Beyond its role as the elixir of all life, water is a very unusual substance: Scientists have long marveled over counter-intuitive properties that set water apart from other solids and liquids commonly found in nature.
The simple fact that water expands when it freezes -- an effect known to anyone whose plumbing has burst in winter -- is just the beginning of a long list of special characteristics. (Most liquids contract when they freeze.)
That is why chemical engineer Pablo Debenedetti and collaborators at three other institutions were surprised to find a highly simplified model molecule that behaves in much the same way as water, a discovery that upends long-held beliefs about what makes water so special.
The conventional wisdom is that water is unique, said Debenedetti, the Class of 1950 Professor in Engineering and Applied Science. And here we have a very simple model that displays behaviors that are very hard to get in anything but water. It forces you to rethink what is unique about water.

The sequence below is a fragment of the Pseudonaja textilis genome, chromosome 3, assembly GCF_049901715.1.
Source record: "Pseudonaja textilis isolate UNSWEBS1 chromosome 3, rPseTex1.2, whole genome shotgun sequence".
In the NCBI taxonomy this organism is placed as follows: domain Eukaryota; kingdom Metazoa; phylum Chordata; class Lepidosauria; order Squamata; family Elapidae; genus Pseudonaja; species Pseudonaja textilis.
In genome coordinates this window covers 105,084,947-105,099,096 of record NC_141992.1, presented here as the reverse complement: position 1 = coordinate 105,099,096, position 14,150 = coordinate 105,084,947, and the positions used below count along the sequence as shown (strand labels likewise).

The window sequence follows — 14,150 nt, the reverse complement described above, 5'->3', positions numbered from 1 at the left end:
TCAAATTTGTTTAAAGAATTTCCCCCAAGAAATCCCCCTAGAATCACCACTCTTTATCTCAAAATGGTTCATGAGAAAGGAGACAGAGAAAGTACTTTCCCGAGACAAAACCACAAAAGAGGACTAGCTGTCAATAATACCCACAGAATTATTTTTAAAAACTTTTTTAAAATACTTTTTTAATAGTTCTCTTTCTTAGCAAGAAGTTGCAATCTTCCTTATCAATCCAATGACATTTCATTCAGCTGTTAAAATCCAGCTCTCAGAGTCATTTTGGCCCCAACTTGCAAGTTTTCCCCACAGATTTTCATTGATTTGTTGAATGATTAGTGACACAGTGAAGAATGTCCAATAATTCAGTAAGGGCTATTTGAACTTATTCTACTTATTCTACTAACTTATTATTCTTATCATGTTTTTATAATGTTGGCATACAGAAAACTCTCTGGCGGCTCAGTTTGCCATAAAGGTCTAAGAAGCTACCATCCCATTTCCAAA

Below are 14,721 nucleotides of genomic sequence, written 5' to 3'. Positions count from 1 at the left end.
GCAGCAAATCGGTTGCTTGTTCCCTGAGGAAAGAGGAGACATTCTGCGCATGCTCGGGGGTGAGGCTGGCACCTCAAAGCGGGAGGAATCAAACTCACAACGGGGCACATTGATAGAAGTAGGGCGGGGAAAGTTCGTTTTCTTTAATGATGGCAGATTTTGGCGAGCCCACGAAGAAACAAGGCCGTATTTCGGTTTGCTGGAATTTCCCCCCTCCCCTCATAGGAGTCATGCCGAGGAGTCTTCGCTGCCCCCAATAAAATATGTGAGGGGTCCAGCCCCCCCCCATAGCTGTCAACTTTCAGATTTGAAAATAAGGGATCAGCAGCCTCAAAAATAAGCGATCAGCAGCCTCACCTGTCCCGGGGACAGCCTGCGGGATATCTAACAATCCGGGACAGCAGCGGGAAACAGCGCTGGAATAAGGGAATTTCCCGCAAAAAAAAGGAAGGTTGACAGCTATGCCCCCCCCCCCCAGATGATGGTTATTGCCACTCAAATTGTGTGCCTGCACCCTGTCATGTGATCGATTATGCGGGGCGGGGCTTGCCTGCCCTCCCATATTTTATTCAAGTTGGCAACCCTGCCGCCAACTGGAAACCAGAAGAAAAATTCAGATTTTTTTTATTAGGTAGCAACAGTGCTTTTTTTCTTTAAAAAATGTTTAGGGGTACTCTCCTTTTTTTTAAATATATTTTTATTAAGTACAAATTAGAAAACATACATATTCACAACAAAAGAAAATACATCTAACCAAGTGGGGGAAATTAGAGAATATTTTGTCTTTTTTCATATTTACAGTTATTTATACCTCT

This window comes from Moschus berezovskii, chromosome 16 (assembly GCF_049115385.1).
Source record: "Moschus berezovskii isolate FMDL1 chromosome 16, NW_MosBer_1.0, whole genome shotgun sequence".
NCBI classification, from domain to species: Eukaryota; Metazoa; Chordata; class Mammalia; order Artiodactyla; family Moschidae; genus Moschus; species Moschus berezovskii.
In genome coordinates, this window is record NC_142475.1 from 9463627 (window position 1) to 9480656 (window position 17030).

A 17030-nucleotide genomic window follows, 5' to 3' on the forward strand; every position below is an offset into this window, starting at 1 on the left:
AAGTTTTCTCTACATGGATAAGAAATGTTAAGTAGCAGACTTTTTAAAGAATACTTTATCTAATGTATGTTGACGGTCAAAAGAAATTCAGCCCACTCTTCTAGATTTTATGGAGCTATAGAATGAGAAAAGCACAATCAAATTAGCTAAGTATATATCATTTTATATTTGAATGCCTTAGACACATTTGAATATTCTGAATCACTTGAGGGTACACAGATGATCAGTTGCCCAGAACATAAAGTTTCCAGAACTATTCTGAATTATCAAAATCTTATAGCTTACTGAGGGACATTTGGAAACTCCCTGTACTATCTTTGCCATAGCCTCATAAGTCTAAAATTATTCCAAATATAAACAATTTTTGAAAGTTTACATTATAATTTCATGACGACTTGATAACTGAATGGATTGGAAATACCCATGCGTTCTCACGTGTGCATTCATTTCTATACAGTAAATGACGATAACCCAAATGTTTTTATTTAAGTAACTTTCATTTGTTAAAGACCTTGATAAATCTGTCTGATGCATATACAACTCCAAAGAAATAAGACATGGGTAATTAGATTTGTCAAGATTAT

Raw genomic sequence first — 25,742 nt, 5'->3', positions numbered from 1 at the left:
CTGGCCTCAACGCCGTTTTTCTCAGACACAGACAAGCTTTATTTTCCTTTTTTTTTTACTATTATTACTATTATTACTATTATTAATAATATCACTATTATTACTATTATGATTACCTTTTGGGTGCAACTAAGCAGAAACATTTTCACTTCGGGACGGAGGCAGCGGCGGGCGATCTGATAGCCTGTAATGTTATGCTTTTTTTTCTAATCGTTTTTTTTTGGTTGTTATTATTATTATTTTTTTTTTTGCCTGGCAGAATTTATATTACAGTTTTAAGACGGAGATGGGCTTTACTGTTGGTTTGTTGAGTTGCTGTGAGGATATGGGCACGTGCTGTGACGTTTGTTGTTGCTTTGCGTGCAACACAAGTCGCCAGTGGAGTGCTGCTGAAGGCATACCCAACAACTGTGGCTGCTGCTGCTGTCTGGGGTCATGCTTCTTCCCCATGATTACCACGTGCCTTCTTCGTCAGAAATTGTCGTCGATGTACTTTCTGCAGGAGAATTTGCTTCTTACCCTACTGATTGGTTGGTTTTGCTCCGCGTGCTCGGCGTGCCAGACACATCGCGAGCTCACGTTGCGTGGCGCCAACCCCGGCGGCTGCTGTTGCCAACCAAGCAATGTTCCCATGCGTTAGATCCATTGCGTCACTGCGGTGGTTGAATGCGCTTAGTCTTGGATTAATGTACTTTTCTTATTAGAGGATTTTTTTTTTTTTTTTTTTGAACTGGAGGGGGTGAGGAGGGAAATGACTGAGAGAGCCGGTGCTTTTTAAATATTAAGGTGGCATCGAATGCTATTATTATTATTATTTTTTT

While their water imitator is hypothetical -- it was created with computer software that is commonly used for simulating interactions between molecules -- the researchers discovery may ultimately have implications for industrial or pharmaceutical research. I would be very interested to see if experimentalists could create colloids (small particles suspended in liquid) that exhibit the water-like properties we observed in our simulations, Debenedetti said. Such laboratory creations might be useful in controlling the self-assembly of complex biomolecules or detergents and other surfactants. .
More fundamentally, the research raises questions about why oil and water dont mix, because the simulated molecule repels oil as water does, but without the delicate interactions between hydrogen and oxygen that are thought to give water much of its special behavior.
The researchers published their findings Dec. 12 in the Proceedi
|Contact: Steven Schultz|
Princeton University, Engineering School